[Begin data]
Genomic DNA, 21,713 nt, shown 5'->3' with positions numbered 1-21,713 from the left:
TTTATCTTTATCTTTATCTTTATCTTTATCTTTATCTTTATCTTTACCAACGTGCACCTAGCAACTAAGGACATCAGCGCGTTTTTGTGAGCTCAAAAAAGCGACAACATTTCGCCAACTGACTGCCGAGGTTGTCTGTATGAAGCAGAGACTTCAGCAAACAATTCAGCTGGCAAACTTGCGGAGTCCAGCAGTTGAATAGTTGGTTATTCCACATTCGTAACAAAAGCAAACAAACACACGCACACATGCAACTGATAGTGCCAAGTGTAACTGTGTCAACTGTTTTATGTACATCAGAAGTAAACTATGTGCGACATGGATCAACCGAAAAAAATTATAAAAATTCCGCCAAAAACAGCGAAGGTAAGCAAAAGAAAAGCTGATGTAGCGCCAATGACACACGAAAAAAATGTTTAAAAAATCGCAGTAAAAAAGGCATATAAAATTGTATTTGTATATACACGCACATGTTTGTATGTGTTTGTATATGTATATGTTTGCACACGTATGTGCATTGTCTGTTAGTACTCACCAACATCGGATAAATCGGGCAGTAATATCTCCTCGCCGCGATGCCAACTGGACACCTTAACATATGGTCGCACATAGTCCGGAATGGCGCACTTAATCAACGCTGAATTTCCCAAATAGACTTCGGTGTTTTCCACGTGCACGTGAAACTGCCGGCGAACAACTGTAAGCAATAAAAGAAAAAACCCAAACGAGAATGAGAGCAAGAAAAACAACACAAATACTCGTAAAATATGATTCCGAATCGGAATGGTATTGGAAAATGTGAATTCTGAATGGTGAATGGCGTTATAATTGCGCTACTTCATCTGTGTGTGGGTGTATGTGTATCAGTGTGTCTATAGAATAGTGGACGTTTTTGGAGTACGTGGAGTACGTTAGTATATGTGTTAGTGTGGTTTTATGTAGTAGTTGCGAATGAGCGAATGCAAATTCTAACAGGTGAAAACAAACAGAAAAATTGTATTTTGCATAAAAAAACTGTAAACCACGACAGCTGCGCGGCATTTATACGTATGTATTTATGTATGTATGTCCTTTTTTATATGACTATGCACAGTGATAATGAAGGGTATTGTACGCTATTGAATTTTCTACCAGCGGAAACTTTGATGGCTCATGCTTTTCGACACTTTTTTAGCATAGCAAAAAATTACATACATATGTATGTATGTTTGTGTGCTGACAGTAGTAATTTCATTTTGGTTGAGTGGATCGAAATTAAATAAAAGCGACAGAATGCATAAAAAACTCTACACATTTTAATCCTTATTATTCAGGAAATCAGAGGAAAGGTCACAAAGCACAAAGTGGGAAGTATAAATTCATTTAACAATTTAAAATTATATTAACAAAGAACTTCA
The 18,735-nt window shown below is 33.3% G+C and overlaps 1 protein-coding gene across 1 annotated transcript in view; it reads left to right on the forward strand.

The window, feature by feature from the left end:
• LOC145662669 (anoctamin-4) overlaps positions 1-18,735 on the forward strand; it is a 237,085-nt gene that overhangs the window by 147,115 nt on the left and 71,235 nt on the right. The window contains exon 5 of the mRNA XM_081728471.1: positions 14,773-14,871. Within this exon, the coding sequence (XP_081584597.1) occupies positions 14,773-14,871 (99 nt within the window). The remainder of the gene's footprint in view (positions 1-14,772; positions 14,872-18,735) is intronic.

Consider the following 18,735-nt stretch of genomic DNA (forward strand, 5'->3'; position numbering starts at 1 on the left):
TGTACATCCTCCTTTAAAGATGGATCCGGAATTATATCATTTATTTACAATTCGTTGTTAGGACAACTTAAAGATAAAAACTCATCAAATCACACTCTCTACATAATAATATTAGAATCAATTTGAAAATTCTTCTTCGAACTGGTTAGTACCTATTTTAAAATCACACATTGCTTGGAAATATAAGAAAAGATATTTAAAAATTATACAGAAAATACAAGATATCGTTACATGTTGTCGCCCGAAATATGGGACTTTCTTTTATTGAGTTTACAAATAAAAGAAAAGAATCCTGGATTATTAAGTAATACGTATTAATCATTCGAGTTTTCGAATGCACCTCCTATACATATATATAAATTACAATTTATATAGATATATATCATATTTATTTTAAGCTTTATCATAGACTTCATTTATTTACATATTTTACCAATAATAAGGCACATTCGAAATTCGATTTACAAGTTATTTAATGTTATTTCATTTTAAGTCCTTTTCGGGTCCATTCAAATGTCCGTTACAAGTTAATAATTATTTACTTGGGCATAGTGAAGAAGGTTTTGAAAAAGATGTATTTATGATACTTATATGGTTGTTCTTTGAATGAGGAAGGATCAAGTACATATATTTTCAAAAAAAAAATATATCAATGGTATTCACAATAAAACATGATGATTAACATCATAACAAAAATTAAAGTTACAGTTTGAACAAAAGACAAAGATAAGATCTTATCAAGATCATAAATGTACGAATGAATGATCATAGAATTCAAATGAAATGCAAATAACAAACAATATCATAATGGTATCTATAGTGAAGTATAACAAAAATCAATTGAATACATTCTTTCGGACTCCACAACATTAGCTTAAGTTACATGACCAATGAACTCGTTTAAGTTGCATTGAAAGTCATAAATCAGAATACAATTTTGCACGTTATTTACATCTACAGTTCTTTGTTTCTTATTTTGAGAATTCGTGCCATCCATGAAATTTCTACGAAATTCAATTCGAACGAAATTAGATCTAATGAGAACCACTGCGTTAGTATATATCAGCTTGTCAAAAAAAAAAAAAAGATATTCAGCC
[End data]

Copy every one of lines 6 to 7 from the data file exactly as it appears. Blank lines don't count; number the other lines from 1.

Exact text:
Consider the following 18,735-nt stretch of genomic DNA (forward strand, 5'->3'; position numbering starts at 1 on the left):
TGTACATCCTCCTTTAAAGATGGATCCGGAATTATATCATTTATTTACAATTCGTTGTTAGGACAACTTAAAGATAAAAACTCATCAAATCACACTCTCTACATAATAATATTAGAATCAATTTGAAAATTCTTCTTCGAACTGGTTAGTACCTATTTTAAAATCACACATTGCTTGGAAATATAAGAAAAGATATTTAAAAATTATACAGAAAATACAAGATATCGTTACATGTTGTCGCCCGAAATATGGGACTTTCTTTTATTGAGTTTACAAATAAAAGAAAAGAATCCTGGATTATTAAGTAATACGTATTAATCATTCGAGTTTTCGAATGCACCTCCTATACATATATATAAATTACAATTTATATAGATATATATCATATTTATTTTAAGCTTTATCATAGACTTCATTTATTTACATATTTTACCAATAATAAGGCACATTCGAAATTCGATTTACAAGTTATTTAATGTTATTTCATTTTAAGTCCTTTTCGGGTCCATTCAAATGTCCGTTACAAGTTAATAATTATTTACTTGGGCATAGTGAAGAAGGTTTTGAAAAAGATGTATTTATGATACTTATATGGTTGTTCTTTGAATGAGGAAGGATCAAGTACATATATTTTCAAAAAAAAAATATATCAATGGTATTCACAATAAAACATGATGATTAACATCATAACAAAAATTAAAGTTACAGTTTGAACAAAAGACAAAGATAAGATCTTATCAAGATCATAAATGTACGAATGAATGATCATAGAATTCAAATGAAATGCAAATAACAAACAATATCATAATGGTATCTATAGTGAAGTATAACAAAAATCAATTGAATACATTCTTTCGGACTCCACAACATTAGCTTAAGTTACATGACCAATGAACTCGTTTAAGTTGCATTGAAAGTCATAAATCAGAATACAATTTTGCACGTTATTTACATCTACAGTTCTTTGTTTCTTATTTTGAGAATTCGTGCCATCCATGAAATTTCTACGAAATTCAATTCGAACGAAATTAGATCTAATGAGAACCACTGCGTTAGTATATATCAGCTTGTCAAAAAAAAAAAAAAGATATTCAGCC